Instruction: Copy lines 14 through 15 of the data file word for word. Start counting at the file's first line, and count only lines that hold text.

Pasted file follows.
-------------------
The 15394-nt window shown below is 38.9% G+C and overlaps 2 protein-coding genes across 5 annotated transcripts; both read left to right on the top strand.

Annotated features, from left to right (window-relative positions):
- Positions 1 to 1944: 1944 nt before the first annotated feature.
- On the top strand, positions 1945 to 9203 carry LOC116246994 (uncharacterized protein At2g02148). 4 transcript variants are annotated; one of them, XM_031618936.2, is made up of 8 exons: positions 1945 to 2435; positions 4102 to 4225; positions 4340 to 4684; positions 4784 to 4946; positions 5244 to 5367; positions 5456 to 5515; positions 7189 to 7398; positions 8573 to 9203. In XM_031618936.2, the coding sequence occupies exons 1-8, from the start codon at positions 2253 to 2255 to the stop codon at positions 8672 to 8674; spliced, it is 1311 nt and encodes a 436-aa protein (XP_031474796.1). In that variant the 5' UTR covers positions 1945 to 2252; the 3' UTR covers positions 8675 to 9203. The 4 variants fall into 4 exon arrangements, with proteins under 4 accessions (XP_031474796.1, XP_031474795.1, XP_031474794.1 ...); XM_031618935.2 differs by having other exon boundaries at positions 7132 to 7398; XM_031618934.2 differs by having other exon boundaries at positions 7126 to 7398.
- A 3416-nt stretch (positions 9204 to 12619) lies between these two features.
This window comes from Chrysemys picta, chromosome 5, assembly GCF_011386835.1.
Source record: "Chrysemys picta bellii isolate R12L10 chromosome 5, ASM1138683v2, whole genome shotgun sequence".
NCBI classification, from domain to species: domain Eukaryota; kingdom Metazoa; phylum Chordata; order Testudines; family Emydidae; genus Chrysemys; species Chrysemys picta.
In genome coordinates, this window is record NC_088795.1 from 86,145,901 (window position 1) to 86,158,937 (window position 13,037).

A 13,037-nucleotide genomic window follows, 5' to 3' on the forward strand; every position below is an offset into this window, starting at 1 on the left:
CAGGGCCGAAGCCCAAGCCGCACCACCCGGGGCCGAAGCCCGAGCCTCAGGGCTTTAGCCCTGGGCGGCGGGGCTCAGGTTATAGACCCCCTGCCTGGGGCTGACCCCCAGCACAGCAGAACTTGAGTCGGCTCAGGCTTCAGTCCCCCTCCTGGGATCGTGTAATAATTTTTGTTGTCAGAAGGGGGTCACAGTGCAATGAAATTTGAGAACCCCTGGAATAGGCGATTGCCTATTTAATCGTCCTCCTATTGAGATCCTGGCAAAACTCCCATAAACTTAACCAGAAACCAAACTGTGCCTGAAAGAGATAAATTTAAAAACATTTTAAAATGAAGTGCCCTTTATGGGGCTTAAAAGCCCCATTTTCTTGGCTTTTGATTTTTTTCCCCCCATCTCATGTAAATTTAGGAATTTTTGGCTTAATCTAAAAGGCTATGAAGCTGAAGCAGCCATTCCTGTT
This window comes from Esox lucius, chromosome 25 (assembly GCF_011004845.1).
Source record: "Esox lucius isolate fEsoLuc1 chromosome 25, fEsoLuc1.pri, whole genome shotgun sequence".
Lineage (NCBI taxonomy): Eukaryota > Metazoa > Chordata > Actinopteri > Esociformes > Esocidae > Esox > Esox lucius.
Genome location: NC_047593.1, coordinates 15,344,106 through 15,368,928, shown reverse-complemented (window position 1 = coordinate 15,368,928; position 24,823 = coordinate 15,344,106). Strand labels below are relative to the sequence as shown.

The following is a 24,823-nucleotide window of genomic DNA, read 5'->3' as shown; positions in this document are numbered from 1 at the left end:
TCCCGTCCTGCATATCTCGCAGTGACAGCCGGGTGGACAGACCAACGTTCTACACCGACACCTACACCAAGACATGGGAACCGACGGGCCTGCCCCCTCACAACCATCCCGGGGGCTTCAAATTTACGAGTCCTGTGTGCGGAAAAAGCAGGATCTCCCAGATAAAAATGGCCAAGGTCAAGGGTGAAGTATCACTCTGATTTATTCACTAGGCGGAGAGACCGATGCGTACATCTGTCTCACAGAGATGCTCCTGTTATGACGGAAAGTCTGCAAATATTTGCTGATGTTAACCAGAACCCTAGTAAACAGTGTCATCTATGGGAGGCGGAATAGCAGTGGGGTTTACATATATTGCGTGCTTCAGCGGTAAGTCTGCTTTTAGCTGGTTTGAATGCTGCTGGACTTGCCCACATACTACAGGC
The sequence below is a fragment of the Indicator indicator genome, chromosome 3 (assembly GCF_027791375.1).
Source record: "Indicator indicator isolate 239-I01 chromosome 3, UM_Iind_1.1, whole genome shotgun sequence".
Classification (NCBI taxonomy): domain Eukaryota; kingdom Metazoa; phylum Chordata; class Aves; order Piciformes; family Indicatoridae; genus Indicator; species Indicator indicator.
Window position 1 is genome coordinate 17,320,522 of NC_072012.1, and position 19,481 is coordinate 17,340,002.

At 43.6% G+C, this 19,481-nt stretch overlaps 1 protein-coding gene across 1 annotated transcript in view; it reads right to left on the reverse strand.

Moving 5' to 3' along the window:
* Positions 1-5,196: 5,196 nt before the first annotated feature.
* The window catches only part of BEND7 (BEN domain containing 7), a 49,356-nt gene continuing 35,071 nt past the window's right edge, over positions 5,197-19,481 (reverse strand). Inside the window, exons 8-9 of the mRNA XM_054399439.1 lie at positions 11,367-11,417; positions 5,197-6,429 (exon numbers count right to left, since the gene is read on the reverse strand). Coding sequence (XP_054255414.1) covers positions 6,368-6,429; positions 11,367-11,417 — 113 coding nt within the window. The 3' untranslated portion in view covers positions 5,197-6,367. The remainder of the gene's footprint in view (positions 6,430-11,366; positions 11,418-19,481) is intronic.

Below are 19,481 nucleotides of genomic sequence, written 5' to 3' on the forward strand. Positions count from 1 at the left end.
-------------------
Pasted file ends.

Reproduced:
Lineage (NCBI taxonomy): Eukaryota > Metazoa > Chordata > Actinopteri > Esociformes > Esocidae > Esox > Esox lucius.
Genome location: NC_047593.1, coordinates 15,344,106 through 15,368,928, shown reverse-complemented (window position 1 = coordinate 15,368,928; position 24,823 = coordinate 15,344,106). Strand labels below are relative to the sequence as shown.